William Robbins describes the 1850 stage coach route from Paris, Mo., to Hannibal, Mo.
Capt. William Robbins. Photo from Kevin K. Mittge's collection.
MARY LOU MONTGOMERY
This is an excerpt from "The Notorious Madam Shaw," by Mary Lou Montgomery.
In 1894, Dorcas Hampton challenged the will of her biological father, Dr. John A. Hampton. The trial took place at Hannibal. The following testimony, based upon his memories from 1850, was given by William Robbins regarding the stage coach route from Paris, Mo., to Hannibal, Mo. Dorcas Hampton was represented by Hannibal attorney, George A Mahan.
William Robbins lived where Centerville Road and West Ely Road form a V.
William Robbins was a young man of 22 when he first met Dr. John A. Hampton. It was late 1849, and Dr. Hampton and his lady had just arrived in Missouri from Kentucky. While staying at the Forman way station in Ralls County, Hampton learned that his childhood friend, John Robbins (William's father) lived nearby. He asked a stage coach driver to drop him off at the Robbins' house, where he ultimately settled for an overnight stay.
Forty five years later, in 1894, William Robbins testified: "The stage drove up the lane from Peter Foreman's. My brother, the driver, drove up and stopped, and Mr. Hampton got out, and my father went out and met with him, and talked with him. They recognized each other; from their talk I learned they had went to school together in Kentucky, in Lexington, that was the talk.
"(Dr. Hampton) spoke to my brother and said, 'Young man, I am going to stay and talk with your father.' and he staid all night, and the next morning he told my brother to tell the young lady up there at Mr. Foreman's that he would be up the next day, that he would not come that day. So the next morning, after he staid all night, the stage went out very early and the Doctor went off and said, 'You tell the young lady that I will not be up until to-morrow morning,' twenty-four hours from then.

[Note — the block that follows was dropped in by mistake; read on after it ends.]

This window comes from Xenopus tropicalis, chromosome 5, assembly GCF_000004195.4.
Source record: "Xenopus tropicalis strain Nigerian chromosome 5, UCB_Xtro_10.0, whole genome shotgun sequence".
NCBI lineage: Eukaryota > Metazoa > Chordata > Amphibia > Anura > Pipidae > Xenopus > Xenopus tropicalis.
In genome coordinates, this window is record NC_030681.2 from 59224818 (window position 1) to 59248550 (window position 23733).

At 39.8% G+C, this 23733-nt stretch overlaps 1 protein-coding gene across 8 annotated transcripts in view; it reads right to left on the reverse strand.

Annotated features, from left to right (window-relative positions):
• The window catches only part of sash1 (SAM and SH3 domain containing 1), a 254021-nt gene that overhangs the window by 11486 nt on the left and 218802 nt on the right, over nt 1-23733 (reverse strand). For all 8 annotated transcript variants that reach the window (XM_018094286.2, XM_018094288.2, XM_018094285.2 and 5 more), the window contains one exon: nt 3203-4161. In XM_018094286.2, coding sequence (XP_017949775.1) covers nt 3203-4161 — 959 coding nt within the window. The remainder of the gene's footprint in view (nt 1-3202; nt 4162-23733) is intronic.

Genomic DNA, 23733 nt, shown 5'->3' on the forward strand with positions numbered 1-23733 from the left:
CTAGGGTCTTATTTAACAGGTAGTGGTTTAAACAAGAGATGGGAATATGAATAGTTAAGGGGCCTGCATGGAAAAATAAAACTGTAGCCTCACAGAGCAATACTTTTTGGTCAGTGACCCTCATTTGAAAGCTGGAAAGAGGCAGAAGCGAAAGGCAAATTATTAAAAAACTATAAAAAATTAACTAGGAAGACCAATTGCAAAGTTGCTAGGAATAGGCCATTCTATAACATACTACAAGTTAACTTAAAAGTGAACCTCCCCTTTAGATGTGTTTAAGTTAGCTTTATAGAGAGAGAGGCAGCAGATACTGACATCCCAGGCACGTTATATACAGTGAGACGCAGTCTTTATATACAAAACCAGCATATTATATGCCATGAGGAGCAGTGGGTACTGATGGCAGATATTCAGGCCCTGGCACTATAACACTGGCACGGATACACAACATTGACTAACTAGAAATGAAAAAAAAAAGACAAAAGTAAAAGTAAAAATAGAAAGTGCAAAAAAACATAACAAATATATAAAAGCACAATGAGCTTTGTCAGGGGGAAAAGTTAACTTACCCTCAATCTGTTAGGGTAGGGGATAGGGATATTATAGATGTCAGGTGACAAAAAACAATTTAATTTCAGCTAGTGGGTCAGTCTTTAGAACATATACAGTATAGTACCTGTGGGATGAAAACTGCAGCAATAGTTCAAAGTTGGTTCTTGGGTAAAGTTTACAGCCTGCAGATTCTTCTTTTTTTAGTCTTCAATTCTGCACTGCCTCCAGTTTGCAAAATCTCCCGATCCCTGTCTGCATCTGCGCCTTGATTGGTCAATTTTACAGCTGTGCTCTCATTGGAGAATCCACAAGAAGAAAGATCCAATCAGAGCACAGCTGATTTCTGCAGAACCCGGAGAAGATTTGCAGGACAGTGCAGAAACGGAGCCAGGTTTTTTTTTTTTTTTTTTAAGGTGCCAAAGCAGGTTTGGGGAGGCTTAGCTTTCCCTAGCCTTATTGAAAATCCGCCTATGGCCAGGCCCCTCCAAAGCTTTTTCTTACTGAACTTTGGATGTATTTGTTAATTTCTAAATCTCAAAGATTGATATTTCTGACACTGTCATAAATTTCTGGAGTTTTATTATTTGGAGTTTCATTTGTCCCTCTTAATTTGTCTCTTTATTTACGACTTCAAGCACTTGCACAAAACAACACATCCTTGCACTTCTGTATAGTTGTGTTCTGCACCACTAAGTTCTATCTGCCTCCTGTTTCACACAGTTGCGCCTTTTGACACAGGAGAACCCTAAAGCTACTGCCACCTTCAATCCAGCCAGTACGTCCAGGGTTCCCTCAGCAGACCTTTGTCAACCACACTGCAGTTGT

"That evening, she came down. She took him aside and they talked a little bit, then the Doctor turned to my father and said, 'John, I believe I will go to Hannibal,' and they got in the stage and come to Hannibal together that evening."
Before leaving for Hannibal, Dr. Hampton introduced his traveling companion as Mrs. Sweeny - or Thornton, - or Meara, William Robbins remembered. Again, he paraphrased Dr. Hampton: "This lady that I have with me, I am not married to, but we are going to get married."
William Robbins' next encounter with the future Mrs. Hampton would do little to endear her to this new neighbor.
The schedule of the stagecoach in 1850 was dependent upon the condition of the roads.
"(The stage coach) generally got to Hannibal about dark or a little before. But the roads, it was in the winter time, and it was not frozen hard enough to bear up in all places and ice would break through and sometimes they would not get to our house until dark.
"The stage mired down. My brother had a horn he would blow when he needed help; there was an understanding that he would blow the horn when he was mired down, and the people would go that were within a reasonable distance. This morning the stage broke through; I think there were about 10 passengers on; this lady, when we got down there, was sitting on the bank and the Doctor was helping to pry the wheels up, and she called him and told him to come up there and sit down by her; she told him he would get his clothes dirty, and she would not let him help."
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